Maybe the picture took off by itself, but your ideas are coming through very well, I think. Perhaps you should think of this as a work in progress. If you happen to see any films on TV, look at what they do to get the atmosphere of an abandoned building in a scene or generally, a sense of foreboding. The answer might lie in unified color design and contrast. (In film, they do that with lighting, we must do it with paint). Of course, they have a whole team of artists to accomplish what they are doing, but you can learn from their general design efforts in using color and contrast to create an atmosphere for an emotional response.

It might help you to have one very big element, and one very small element. So if it were a REALLY big sky, with a very small house near the bottom, it would be quite powerful - the oppression of nature upon this poor creature, the house! (You are close to that now, I think.) Or if you want to make the house bigger, with much less sky, then it would cause curiosity in the viewer - Wonder who lived there? Wonder what it looked like before?

But the storm is approaching, then - as evidenced by the blue of the sky at the right. Good idea for movement in telling your story.
The only other thing is that dirt path the road is leading our eye out of the picture, toward the bottom, where we just drop off. It could be broken up, to zig-zag or something to make it seem less like a vertical drop for the viewer.

Good luck, I think you are on a fine track; this is an expressive painting, it just needs some visualization to improve the effect you are going for. Maybe post your painting in the Composition forum and see what they say? I think they could help.

Cathy

brusher
03-09-2014, 06:34 PM
Susan, I looked online to try to find a painter who has done what you are trying to do. You might be interested in checking out via Google - William Keith (1838 1911), who painted landscapes in the San Francisco area, particularly his paintings (1880) "Approaching Storm" and (1896) "Discovery of San Francisco Bay". He used very active, large skies, but he let contrast, tone and controlling-color design pull the viewer's attention to the subjects. They are very powerful and atmospheric paintings; maybe he is a kindred spirit whose example can inspire you.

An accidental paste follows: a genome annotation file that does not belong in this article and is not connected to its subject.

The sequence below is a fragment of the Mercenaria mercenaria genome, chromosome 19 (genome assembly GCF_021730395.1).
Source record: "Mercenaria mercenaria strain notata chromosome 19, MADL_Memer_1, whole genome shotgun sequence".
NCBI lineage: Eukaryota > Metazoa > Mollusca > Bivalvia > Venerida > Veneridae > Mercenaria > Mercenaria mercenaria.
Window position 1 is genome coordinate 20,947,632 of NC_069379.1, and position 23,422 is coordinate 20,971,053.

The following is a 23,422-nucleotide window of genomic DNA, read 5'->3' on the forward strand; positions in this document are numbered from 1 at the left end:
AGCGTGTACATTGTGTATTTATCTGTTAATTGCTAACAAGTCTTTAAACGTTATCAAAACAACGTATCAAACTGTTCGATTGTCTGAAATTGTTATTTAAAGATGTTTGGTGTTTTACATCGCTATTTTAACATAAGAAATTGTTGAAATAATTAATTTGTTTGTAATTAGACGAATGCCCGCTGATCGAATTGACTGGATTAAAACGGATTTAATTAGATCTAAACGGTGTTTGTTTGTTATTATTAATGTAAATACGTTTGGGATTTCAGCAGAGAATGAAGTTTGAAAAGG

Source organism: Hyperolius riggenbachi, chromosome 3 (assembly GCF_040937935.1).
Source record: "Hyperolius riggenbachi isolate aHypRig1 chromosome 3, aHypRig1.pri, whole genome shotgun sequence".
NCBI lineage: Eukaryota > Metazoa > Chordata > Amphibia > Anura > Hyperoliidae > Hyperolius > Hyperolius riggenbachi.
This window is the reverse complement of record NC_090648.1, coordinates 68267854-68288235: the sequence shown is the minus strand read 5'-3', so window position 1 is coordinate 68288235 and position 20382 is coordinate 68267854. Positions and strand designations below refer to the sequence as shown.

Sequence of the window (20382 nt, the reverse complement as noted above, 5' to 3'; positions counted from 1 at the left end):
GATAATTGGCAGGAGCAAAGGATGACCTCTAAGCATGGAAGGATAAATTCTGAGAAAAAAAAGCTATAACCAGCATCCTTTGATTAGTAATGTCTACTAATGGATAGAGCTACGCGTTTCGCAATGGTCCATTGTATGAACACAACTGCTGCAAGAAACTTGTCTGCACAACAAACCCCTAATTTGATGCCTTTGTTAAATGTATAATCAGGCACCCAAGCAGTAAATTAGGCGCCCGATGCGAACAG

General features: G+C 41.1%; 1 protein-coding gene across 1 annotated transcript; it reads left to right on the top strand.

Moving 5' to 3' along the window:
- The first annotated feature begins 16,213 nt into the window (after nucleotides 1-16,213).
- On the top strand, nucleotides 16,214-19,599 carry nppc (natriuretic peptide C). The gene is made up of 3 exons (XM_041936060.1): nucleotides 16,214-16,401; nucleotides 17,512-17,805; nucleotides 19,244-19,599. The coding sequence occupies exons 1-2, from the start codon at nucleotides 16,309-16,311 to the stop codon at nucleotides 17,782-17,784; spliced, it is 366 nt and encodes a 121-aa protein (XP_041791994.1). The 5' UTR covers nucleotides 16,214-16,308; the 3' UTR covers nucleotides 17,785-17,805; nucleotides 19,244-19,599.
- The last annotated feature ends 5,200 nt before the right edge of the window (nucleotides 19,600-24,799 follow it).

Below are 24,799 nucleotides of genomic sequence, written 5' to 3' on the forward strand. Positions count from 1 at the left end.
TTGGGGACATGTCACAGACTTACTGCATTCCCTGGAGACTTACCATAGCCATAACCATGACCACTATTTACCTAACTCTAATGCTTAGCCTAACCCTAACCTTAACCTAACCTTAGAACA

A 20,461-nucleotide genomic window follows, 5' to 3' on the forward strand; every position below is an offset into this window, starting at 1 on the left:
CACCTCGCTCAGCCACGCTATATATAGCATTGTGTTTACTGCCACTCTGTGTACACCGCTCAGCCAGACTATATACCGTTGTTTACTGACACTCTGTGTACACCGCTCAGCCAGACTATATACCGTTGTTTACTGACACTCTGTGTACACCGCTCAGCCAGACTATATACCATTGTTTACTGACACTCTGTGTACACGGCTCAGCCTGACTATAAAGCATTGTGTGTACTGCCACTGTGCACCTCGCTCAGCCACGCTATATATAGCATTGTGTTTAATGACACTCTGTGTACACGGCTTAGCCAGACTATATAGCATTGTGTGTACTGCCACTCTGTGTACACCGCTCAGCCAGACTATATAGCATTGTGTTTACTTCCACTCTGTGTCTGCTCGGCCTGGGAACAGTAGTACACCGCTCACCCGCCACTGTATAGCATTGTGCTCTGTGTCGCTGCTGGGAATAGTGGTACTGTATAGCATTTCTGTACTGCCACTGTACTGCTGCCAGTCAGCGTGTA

Cathy

chammi kaiser
03-10-2014, 06:53 AM
Subi , there is a lovely feeling of mystery and intrigue in this and I think it is great that you did this from your imagination. Very creative. You have had some good advice. By the way I love the colours you have used. Keep them coming and enjoy yourself.

birdhs
03-10-2014, 11:48 AM
Great idea...but...
I thought the tree rather overpowered the barn/house. Melancholy is often presented as Fall or Winter. The green leaves on the tree gave a mixed message of renewal and recycling man's puny efforts back to the Earth from whence it came.

The lightning is distracting to the COI. It overwhelms the eye...but...it is well painted, I might not have added that as a visual element.

Good idea, good concept. May I suggest you draw this out on newsprint full-size with several variations and then decide which might work for you.

and then share with us again!

greggo

Susanontheroad
03-10-2014, 01:04 PM
Thank you, thank you everyone for you encouragement and help. I am too far away from any art group, so this is so very helpful...

Cathy - I looked up William Keith, and found his paintings to be powerful. I will need to study them to see how he does it. Thanks

Greggo -Thank you for your suggestion about the newsprint. That would be so helpful to have the drawing painting size. Somehow or another, my sketching of a painting never translates correctly to the canvas.